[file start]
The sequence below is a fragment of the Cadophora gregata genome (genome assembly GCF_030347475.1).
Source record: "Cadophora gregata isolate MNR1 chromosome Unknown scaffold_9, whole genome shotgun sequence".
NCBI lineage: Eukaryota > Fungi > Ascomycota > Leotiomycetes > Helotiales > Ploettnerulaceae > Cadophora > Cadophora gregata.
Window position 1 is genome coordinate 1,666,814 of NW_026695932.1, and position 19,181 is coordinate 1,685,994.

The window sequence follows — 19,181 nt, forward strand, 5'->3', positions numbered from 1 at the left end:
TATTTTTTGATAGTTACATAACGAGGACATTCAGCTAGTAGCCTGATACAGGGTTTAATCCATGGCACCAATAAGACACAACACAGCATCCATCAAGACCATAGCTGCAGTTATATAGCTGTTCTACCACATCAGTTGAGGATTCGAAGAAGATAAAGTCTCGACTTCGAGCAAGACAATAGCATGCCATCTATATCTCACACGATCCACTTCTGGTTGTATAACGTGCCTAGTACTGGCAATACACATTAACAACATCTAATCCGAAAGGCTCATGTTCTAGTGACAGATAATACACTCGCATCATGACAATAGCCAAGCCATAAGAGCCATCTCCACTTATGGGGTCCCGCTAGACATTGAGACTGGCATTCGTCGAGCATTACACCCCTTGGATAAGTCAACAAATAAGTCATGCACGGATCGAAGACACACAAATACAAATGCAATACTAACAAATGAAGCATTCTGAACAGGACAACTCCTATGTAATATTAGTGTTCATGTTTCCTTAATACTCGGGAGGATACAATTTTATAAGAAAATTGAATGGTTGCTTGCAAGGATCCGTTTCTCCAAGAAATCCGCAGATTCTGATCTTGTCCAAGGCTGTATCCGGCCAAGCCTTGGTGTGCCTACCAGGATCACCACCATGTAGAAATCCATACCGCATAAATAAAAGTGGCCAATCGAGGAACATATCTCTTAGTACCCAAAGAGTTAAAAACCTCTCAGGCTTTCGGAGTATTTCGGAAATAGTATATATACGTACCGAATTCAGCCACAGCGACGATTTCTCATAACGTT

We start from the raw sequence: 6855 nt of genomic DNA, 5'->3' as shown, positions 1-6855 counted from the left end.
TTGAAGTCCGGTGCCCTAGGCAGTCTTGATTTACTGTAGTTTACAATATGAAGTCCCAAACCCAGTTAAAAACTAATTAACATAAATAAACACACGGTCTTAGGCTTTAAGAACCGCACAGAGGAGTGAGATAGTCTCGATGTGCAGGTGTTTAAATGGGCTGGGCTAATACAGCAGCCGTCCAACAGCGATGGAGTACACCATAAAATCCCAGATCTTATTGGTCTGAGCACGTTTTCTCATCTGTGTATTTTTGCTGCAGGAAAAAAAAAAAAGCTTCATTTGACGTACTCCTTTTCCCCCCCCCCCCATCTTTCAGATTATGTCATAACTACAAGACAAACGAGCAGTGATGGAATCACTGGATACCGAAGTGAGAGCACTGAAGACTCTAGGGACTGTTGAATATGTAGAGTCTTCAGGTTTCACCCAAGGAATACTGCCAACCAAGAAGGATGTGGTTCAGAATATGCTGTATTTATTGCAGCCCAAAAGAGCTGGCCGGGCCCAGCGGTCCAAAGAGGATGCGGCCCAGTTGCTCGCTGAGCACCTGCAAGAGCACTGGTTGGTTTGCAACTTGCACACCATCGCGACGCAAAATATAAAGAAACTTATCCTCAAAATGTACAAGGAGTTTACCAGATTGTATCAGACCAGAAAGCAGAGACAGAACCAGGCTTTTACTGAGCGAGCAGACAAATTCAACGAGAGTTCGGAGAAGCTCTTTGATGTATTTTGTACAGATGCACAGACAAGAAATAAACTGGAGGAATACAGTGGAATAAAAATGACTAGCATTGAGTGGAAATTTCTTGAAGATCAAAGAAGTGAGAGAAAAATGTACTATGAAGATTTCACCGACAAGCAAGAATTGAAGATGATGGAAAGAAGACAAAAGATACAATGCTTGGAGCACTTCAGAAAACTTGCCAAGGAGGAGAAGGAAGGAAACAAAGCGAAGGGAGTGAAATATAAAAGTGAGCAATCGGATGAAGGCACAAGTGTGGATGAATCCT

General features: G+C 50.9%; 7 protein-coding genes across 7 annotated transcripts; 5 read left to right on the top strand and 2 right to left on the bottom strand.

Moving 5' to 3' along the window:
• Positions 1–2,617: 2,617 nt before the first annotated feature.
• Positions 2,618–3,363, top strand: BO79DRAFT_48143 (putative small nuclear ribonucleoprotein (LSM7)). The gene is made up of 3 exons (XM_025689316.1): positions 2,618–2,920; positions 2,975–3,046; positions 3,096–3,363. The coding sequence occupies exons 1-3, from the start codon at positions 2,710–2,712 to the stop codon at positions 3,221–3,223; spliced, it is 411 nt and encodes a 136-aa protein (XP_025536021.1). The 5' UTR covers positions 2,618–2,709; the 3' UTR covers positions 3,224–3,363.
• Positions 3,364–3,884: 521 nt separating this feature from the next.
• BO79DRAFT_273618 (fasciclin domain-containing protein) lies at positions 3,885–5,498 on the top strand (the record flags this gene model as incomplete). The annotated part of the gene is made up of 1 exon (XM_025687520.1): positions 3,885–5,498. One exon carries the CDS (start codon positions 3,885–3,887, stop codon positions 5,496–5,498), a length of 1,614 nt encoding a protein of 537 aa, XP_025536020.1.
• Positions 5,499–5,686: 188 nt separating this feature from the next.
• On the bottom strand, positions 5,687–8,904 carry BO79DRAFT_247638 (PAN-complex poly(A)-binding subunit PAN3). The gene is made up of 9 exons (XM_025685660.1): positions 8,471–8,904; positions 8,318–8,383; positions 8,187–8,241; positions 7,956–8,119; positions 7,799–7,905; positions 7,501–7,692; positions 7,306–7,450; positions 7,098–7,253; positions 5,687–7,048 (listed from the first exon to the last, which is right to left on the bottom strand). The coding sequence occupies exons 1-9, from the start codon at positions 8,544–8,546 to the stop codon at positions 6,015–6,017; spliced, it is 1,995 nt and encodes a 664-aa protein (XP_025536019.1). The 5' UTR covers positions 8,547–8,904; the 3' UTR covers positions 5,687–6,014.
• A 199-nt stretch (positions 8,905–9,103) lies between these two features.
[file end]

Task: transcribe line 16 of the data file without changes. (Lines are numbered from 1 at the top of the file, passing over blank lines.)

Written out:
• On the bottom strand, positions 5,687–8,904 carry BO79DRAFT_247638 (PAN-complex poly(A)-binding subunit PAN3). The gene is made up of 9 exons (XM_025685660.1): positions 8,471–8,904; positions 8,318–8,383; positions 8,187–8,241; positions 7,956–8,119; positions 7,799–7,905; positions 7,501–7,692; positions 7,306–7,450; positions 7,098–7,253; positions 5,687–7,048 (listed from the first exon to the last, which is right to left on the bottom strand). The coding sequence occupies exons 1-9, from the start codon at positions 8,544–8,546 to the stop codon at positions 6,015–6,017; spliced, it is 1,995 nt and encodes a 664-aa protein (XP_025536019.1). The 5' UTR covers positions 8,547–8,904; the 3' UTR covers positions 5,687–6,014.